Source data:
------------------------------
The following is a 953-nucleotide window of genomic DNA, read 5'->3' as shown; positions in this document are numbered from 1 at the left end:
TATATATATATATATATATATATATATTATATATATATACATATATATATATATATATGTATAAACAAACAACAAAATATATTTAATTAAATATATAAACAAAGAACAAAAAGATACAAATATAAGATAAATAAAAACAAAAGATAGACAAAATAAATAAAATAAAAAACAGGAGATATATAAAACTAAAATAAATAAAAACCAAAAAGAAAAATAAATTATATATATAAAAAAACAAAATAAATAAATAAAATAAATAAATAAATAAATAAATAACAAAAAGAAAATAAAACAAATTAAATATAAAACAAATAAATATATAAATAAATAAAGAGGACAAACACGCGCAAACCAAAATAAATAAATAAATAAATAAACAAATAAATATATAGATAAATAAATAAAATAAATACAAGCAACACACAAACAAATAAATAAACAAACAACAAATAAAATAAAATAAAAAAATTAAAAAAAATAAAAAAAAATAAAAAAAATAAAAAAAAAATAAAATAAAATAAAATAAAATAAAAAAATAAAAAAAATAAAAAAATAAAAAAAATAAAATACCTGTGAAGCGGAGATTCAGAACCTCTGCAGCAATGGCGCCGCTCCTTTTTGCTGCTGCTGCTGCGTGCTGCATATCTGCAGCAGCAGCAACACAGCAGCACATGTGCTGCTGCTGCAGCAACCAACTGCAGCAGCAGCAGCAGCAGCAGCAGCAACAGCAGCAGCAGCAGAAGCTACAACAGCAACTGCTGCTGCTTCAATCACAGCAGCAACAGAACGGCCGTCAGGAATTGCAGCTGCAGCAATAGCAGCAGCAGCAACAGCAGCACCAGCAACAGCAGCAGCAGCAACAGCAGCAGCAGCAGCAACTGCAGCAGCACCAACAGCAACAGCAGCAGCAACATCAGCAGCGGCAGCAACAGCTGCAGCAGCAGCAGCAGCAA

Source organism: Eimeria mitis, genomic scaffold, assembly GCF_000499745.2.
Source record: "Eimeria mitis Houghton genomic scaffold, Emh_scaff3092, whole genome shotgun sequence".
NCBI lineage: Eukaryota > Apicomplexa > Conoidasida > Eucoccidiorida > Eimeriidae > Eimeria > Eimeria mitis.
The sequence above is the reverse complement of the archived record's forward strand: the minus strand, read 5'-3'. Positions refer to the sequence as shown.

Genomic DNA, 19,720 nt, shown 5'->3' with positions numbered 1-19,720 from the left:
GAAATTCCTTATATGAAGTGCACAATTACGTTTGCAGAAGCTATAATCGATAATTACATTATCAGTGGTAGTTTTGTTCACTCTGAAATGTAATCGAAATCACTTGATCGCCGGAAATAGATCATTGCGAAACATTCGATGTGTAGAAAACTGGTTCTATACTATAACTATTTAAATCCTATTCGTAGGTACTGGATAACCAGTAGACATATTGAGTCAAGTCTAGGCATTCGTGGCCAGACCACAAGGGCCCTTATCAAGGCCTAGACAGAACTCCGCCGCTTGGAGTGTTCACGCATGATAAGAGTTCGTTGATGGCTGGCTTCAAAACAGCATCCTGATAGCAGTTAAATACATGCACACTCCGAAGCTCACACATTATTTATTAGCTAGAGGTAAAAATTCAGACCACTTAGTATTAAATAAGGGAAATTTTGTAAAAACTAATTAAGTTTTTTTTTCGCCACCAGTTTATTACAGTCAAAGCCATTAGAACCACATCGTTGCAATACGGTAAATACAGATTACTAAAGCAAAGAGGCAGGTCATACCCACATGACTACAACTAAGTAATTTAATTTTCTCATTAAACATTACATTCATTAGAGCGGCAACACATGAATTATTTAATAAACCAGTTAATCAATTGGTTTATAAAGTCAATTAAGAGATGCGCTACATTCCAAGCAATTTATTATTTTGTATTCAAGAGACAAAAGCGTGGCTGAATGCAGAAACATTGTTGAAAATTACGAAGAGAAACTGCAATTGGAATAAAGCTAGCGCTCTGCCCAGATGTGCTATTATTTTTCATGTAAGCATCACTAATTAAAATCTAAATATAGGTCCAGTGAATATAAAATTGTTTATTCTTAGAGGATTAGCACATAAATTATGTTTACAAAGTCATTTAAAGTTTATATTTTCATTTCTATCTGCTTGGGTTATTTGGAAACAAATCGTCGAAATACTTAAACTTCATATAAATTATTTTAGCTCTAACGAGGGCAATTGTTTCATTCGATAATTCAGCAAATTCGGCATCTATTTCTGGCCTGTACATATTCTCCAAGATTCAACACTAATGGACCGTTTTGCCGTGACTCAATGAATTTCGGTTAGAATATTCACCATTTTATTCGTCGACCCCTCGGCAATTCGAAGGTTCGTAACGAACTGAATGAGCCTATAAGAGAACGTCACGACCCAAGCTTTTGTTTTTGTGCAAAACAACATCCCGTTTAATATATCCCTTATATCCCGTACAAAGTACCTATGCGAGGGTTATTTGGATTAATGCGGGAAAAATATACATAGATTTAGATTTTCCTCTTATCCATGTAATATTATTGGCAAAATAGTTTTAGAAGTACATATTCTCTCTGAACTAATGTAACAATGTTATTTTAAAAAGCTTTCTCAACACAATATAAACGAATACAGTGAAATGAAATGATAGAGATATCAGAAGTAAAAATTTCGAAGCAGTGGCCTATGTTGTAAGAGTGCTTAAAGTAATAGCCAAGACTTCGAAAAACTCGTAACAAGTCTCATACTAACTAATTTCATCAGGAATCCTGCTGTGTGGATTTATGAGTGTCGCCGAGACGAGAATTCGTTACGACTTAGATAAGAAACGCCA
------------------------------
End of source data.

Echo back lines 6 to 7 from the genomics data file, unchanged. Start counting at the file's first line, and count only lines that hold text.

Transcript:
The sequence above is the reverse complement of the archived record's forward strand: the minus strand, read 5'-3'. Positions refer to the sequence as shown.

Genomic DNA, 19,720 nt, shown 5'->3' with positions numbered 1-19,720 from the left: